He’s ultimately the exception to the rule, however. In many ways, C.O.D. puts the ball in the court of the consumer, who gets the ability to inspect the thing they’re accepting before paying for it, which means they can turn it down. That, of course, means that much of the risk gets placed onto the seller, who may have to cover the shipping and return costs as a result.
But companies were often willing to take the risk if it offered a way to shore up trust in a mail-order business model. In November of 1873, for example, the Chicago Tribune, without any proof whatsoever, attempted to light ablaze the business model of Montgomery Ward, claiming that the operators of the mail-order firm were “scam artists.”
“Another attempt at swindling has come to light,” the article starts. “This time it is a firm, Montgomery, Ward & Co. by name, and the parties specifically aimed at by the project are no less important a body than the Grangers.”
But a month and a half later—on Christmas Eve, no less—the Tribune published a full retraction, after the newspaper investigated the business and realized it was “a bona fide firm, composed of respectable persons, and doing a perfectly legitimate business in a perfectly legitimate manner.”
Montgomery Ward had to win over the trust of its target audience, and one way it did that was by offering C.O.D., so that consumers could inspect the goods before they purchased them—not a small task, and not a cheap one, either.
It was good for Montgomery Ward, and a widely used model for more than a century in North America. But by the 1980s and 1990s, the way that many people heard about the model was through commercials that specifically dissuaded people from paying for things using C.O.D.—in many commercials, outright telling people not to send it (often using the phrasing “Sorry, no C.O.D.”), or by pushing them to use a credit card or to send a check or money order instead.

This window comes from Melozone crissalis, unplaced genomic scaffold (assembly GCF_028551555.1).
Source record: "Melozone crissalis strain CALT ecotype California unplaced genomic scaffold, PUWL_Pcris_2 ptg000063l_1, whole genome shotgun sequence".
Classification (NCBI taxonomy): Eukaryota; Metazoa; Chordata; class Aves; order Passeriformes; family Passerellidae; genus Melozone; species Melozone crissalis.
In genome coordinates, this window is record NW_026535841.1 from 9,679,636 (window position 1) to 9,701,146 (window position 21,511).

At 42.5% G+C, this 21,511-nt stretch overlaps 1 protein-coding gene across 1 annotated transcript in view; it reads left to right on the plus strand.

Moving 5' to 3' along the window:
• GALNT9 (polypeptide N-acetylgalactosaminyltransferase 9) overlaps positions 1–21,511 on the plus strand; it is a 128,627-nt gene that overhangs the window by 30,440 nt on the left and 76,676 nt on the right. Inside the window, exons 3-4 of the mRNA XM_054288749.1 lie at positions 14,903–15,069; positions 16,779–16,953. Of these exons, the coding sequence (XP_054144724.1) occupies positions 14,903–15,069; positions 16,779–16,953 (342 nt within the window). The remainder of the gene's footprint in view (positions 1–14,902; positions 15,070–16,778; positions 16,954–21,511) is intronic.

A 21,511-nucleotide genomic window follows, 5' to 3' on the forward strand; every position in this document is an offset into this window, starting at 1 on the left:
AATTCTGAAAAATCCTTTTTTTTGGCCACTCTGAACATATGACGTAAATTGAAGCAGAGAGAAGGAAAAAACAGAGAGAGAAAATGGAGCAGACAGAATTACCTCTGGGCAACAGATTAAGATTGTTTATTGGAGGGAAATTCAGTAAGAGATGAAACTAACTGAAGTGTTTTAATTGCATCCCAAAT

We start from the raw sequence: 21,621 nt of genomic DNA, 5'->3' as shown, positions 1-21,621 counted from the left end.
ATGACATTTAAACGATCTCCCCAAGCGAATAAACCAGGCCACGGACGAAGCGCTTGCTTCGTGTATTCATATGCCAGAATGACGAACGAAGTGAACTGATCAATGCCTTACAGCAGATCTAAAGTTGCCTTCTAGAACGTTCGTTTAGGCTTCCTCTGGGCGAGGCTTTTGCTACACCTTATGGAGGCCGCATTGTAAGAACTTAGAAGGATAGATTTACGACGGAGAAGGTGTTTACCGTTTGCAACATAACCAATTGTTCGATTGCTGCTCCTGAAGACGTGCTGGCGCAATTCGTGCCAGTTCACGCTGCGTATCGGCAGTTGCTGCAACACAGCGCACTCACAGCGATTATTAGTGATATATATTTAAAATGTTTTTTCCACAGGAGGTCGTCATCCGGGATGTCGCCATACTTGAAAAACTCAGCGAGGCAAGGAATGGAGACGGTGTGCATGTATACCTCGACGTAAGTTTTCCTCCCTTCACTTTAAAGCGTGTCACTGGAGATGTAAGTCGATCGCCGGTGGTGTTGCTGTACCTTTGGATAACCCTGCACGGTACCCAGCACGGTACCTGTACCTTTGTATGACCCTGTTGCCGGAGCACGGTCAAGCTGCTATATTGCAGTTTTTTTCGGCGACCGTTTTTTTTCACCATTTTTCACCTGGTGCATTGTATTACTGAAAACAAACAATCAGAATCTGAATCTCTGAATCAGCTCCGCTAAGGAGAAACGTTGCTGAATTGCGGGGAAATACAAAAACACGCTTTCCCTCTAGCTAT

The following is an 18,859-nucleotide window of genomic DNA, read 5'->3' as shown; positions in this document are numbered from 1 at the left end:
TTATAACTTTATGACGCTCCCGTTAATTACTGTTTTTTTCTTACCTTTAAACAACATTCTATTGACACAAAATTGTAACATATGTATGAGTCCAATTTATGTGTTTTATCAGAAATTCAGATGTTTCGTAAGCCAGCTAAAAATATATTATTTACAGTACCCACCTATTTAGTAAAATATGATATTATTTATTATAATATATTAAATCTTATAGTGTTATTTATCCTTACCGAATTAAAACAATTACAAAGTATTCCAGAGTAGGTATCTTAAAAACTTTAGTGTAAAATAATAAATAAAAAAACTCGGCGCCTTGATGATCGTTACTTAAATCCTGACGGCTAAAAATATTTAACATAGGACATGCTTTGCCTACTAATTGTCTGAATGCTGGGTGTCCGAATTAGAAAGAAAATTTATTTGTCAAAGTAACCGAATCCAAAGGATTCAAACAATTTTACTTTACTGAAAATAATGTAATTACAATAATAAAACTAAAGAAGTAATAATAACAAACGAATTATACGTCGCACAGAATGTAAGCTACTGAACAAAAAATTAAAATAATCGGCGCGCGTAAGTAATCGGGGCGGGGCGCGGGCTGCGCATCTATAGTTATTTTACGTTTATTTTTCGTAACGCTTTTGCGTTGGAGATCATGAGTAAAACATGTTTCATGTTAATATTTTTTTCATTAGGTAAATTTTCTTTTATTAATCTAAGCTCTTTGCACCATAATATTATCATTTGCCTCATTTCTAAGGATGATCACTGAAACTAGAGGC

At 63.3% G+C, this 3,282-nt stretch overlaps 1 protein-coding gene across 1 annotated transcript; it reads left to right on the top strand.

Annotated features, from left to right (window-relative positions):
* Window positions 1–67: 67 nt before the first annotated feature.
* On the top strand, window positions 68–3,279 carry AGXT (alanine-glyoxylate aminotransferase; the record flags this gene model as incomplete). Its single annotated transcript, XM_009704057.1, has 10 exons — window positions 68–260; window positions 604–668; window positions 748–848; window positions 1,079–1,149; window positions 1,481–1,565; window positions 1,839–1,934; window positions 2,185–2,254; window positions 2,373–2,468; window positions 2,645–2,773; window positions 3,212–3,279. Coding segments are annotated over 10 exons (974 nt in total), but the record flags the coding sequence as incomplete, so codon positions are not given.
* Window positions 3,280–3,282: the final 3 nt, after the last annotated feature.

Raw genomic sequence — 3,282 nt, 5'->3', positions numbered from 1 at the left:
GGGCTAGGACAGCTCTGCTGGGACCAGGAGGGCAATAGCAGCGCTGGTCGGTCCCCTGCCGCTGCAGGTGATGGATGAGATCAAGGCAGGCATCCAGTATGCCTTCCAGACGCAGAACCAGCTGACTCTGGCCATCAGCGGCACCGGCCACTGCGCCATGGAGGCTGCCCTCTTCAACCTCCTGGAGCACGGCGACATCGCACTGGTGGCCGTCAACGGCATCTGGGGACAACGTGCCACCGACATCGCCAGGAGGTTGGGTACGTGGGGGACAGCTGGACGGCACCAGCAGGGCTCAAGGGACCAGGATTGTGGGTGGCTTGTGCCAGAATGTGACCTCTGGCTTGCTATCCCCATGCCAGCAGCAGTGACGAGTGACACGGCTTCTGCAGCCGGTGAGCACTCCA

Like airplanes telling people not to smoke, it felt like nobody was actually doing it, but they still had to say it anyway.
An example of this is Heartland Music, the Lawrence Welk-associated music reseller that I wrote about in 2017 and republished back in January.
“Use your credit card and save C.O.D. charges by calling toll-free, 1-800-367-0500,” one such commercial, featuring Conway Twitty, says near the end.
The C.O.D. model has arguably been ripe for abuse—one can imagine, just like with the guy saddled with fake pizza orders, someone repeatedly ordering Conway Twitty records via C.O.D. to torment a country hater—but in some contexts, it persists.
The year that Congress passed a bill establishing a system for money orders. This law, championed by then-Postmaster General Montgomery Blair, allowed the U.S. to replicate a popular British system for sending the equivalent to through the mail—but helping to prevent theft in the process by not sending actual money through the mail. Money orders enabled cash-on-delivery systems to thrive in the days before credit cards.